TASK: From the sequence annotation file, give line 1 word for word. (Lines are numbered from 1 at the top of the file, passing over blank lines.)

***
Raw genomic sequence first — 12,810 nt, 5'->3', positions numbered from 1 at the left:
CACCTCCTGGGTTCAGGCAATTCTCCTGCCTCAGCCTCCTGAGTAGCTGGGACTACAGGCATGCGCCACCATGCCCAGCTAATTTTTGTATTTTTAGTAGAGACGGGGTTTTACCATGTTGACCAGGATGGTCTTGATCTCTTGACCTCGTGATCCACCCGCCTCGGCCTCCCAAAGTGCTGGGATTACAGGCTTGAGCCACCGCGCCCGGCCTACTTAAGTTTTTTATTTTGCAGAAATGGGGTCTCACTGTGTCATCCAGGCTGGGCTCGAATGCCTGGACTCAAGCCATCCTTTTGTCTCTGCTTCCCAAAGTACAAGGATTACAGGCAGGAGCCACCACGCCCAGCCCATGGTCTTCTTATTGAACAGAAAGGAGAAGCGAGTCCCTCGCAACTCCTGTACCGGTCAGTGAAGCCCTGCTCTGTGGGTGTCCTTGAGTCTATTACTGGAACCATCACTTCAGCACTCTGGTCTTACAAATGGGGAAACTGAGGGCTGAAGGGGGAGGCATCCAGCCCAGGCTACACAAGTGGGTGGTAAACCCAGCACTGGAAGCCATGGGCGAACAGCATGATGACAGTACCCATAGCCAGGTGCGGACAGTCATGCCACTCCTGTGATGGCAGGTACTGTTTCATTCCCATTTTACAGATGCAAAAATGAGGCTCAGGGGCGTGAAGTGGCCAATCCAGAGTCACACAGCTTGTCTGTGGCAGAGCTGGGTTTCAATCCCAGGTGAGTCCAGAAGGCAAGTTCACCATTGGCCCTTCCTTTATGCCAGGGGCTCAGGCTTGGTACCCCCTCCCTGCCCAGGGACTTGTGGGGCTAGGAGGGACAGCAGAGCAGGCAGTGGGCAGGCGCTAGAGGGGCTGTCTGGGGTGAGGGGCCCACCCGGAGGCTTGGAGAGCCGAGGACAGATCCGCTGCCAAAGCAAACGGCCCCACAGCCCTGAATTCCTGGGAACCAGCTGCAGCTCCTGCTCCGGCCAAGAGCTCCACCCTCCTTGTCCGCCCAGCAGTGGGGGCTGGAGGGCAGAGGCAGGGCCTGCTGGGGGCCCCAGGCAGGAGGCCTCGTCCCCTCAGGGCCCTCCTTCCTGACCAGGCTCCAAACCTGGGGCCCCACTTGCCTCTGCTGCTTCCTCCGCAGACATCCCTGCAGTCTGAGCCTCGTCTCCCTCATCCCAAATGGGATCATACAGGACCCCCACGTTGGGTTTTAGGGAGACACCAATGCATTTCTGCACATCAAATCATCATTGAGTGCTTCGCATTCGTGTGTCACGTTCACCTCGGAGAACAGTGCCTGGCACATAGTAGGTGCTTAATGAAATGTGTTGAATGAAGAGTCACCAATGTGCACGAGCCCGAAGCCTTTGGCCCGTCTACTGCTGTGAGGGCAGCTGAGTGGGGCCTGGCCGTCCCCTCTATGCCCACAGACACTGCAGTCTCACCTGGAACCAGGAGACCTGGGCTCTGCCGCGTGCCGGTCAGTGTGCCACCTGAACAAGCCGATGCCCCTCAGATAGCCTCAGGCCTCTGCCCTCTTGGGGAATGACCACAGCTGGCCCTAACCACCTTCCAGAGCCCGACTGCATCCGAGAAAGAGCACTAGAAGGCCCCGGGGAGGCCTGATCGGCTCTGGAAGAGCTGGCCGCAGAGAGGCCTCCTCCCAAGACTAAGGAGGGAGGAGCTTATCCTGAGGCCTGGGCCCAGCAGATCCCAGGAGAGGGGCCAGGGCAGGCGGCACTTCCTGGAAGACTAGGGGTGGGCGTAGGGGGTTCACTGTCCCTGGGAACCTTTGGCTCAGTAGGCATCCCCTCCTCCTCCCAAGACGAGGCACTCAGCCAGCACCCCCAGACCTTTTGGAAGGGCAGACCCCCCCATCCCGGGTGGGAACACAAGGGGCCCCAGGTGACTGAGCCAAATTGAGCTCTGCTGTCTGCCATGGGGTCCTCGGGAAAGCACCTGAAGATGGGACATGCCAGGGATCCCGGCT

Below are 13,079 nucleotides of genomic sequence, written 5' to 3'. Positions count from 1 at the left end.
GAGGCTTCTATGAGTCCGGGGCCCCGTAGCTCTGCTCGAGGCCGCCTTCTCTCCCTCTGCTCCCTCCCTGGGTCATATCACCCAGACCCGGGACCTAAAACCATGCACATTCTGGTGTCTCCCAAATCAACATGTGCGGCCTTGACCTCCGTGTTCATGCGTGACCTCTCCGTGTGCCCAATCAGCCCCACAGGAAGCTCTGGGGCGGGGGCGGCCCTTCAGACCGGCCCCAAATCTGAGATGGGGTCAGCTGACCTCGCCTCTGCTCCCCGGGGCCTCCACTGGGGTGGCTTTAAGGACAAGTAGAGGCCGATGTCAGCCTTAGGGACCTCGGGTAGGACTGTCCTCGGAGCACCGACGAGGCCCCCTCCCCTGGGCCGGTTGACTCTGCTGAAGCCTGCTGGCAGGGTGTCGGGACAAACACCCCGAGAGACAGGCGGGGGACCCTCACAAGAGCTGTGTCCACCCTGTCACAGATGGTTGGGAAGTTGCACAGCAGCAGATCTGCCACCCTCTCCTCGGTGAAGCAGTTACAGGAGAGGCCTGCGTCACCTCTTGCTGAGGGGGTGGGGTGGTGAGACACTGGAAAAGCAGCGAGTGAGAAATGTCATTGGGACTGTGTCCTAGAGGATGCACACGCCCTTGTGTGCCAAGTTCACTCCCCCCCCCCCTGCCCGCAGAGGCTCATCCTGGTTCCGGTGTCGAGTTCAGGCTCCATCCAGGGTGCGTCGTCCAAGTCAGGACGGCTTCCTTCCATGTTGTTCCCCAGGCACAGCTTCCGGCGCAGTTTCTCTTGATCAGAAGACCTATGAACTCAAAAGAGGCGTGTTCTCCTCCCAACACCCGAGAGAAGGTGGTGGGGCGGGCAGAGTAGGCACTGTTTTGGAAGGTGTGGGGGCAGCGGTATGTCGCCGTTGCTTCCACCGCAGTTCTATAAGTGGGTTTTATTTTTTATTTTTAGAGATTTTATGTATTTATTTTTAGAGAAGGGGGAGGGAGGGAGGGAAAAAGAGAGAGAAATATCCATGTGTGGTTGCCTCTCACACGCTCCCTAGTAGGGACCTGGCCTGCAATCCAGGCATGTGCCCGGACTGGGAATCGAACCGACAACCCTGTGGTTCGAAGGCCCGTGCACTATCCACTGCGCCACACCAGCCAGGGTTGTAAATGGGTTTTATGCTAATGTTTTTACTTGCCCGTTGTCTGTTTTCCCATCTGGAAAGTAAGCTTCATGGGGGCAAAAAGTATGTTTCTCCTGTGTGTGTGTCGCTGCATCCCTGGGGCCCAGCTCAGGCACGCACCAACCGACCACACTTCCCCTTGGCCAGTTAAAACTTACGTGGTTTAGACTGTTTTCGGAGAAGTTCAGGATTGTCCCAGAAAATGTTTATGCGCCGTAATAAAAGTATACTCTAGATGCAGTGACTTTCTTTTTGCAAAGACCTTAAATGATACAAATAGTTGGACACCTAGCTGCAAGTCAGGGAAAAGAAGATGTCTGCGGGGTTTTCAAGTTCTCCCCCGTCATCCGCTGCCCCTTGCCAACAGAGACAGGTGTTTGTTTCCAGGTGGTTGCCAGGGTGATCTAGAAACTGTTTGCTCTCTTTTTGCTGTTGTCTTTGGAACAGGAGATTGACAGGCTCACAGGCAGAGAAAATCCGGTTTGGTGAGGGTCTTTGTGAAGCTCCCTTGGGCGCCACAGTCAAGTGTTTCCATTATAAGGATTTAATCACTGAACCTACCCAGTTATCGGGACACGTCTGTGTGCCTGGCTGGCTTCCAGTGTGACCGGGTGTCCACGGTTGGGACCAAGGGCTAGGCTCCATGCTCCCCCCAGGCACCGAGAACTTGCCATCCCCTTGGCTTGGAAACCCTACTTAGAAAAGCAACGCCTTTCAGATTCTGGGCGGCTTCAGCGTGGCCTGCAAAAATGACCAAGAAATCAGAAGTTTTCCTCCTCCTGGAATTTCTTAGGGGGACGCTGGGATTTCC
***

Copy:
Raw genomic sequence first — 12,810 nt, 5'->3', positions numbered from 1 at the left: